The agency new business environment is constantly becoming more competitive, a reflection of industry dynamics. Digiday just published a podcast featuring Tracy Wong of WongDoody, talking about how “we’re living in the reality of dying ad agencies.” He’s not wrong; I’ve also written about agency closings recently. The overwhelming theme of the past year or so has been [flashing lights]: evolve or die. For many agile agencies, this is mostly business as usual, but for others, it may be more of a rude awakening.
While agencies re-evaluate their positioning, structure, and ensure their offerings and expertise remain competitive relative to what CMOs now want, what must also be in place is a solid and repeatable new business process. Set it, and never forget it; use it constantly until it becomes second nature.
Here are two of the critical elements an agency should have in place to be ready to win with new business.
Make New Business Part of Your Agency Culture
Agencies that do great at new business have repeatable processes in place and have made new business part of their agency culture, or DNA. There are many benefits of having a formalized, integrated sales strategy for your agency, but it mostly comes down to alignment, efficiency, and greater profitability. When you have defined your ideal client(s) and understand which opportunities are winnable and profitable for your agency, you can better qualify leads faster. Drop the wrong leads quickly and put more of your resources into pursuing the right leads.
New business efforts aren’t the exclusive purview of one person or one team off in their own silo. Winning at agency new business requires buy-in at the highest levels and should enjoy agency-wide commitment. Every agency employee should have new business and follow-on business on their radar and know how to handle opportunities correctly.
Each client engagement can be approached with a new business mindset. By that, I mean not only providing excellent service and creative, but also that every contract should have baked into it your right to generate future business from your work with the client—and not just based on the creative, but also the data on how it performed, which is often owned by the client. Creative that isn’t tied to business results lacks teeth where future new business is concerned.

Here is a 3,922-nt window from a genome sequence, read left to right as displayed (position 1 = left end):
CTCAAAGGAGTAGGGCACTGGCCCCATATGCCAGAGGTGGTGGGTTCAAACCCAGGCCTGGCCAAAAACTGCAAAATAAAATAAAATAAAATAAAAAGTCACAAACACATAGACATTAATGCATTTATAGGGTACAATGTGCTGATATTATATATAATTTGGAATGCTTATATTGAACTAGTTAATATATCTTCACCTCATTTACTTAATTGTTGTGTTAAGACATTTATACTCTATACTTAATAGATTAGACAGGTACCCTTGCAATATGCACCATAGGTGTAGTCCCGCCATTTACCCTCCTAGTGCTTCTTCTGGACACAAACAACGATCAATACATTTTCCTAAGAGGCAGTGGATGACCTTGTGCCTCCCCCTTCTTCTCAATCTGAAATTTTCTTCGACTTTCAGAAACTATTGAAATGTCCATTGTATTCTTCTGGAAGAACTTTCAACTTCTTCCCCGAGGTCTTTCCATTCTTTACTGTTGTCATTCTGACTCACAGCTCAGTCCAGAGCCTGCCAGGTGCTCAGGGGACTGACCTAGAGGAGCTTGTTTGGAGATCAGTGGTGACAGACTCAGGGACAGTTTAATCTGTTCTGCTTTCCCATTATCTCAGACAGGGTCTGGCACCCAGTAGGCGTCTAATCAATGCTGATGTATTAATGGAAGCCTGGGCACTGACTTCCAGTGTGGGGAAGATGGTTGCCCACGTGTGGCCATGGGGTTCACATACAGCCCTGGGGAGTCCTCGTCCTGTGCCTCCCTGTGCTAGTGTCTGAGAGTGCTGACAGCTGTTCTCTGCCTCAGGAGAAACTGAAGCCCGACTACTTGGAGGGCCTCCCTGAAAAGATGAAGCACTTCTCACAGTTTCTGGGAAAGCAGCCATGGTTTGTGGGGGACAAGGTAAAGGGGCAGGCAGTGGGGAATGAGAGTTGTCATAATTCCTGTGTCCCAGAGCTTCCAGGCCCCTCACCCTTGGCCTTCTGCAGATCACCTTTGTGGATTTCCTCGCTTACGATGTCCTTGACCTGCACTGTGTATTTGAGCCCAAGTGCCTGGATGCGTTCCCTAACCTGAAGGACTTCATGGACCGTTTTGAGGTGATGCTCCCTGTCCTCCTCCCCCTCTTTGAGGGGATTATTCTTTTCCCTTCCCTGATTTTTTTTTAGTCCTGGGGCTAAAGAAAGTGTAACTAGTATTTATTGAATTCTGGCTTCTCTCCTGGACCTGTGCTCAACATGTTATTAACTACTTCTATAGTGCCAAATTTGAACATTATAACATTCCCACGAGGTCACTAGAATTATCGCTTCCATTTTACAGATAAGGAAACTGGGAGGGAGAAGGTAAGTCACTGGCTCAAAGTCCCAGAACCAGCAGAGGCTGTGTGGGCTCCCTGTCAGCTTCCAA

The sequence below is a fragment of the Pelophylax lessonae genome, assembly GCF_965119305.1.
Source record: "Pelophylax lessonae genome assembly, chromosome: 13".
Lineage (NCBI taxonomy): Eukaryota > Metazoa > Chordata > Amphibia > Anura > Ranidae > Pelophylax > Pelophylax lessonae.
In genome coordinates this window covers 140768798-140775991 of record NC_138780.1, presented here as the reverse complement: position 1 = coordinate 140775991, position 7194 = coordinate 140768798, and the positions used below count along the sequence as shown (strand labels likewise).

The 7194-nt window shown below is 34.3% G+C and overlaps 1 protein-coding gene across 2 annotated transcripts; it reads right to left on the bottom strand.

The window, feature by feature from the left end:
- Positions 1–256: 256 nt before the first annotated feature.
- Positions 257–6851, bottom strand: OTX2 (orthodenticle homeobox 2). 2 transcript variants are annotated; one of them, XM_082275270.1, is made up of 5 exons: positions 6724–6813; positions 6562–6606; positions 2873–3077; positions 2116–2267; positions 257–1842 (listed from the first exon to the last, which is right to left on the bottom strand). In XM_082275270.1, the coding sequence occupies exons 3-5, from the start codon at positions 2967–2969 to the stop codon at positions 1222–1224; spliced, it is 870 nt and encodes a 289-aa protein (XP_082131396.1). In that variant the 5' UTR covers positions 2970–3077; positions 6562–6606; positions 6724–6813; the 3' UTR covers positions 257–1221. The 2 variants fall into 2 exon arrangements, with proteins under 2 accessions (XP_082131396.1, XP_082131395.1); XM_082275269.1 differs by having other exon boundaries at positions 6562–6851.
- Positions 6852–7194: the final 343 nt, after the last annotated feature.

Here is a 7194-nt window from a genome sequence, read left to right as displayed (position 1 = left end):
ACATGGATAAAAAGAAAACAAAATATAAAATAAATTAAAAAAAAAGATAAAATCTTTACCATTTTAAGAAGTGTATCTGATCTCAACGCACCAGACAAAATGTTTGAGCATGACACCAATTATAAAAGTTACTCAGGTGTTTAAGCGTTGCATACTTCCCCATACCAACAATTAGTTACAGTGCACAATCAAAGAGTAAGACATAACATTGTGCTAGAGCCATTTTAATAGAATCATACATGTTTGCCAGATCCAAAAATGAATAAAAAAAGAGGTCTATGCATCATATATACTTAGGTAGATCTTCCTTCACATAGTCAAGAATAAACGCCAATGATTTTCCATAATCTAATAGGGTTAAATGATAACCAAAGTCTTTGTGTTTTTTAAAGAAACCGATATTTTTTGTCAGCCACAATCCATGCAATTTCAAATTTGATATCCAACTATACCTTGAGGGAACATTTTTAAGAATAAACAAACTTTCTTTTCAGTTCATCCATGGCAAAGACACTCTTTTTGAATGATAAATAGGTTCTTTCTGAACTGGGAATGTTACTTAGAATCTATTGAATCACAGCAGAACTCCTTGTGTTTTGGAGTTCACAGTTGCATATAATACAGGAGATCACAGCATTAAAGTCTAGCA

When you complete a project, close an account, or know a client is pleased with your work, always ask for a referral or an introduction. You can also send a brief survey to document their feedback and possibly get a useable quote for the future. Some of this can be automated to correspond with project milestones. Even if you prefer to take a more personalized approach, you can still set the automation up in the form of internal task reminders. The point is, make it a part of your ongoing process, every time. Get used to planning for these things beforehand and as they are happening, not months after the fact when positive impressions are stale and forgotten.
Accurate, Current Data
Data has historically been a challenge for many agencies. Part of that data has to do with agency KPIs and performance against benchmarks and targets. Research has indicated that a significant percentage of agency owners don’t know their basic KPIs, like total leads generated (Hubspot). When you know your KPIs, you can make informed decisions about which type of clients are good for your bottom line and which are not so much. Which accounts are draining revenue like sieves, and at what point are they not worth keeping? Karl Sakas recently wrote a post I like about client dilution, a.k.a., unprofitable clients. He’s made a quiz and some tips on how to fix that issue, so it’s worth a visit.
You should always know and be having conversations about your agency pipeline and where you are relative to year-end goals. One of the must-track metrics is the length of your sales cycle, for example. How much new revenue are you on track to bring in against lost revenue from client attrition this year? If your sales forecasts are accurate, you can adjust your approach throughout the year as needed to stay on track with your target outcome.
In order to get reliable access to this data, you need to have an integrated technology stack in place. Here’s what that might look like:
- CRM (such as Salesforce)
- Marketing Automation (such as Hubspot or SharpSpring)
- Email (such as Hubspot, MailChimp, ToutApp)
- Database / Intelligence (such as Winmo, Mintel, Google)
- Interact / Engage (such as GoToMeeting)
It’s not enough just to have these tools and delegate one person to monitor them on an ad hoc basis. For new business to be part of your agency culture, performance metrics should be reported on and discussed regularly. When an opportunity or account is won or lost, evaluate the “why” as a team exercise and use it as a learning opportunity. That way, even when you lose, your new business efforts will get stronger.
How would your rate your agency on these foundational new business components? Are you ready to hit the ground running when a new opportunity appears, or do you have to take a step back and do a bit of groundwork first?
Need extra help with agency new business? Find out if you should hire a New Business Director:
- If You Can’t Sell, How Can You Close Agency New Business?
- 6 Practical Reasons Why Your Agency Needs A Sales Process
- How Can Your Agency Show Business Impact If Marketers Won't Share Data?
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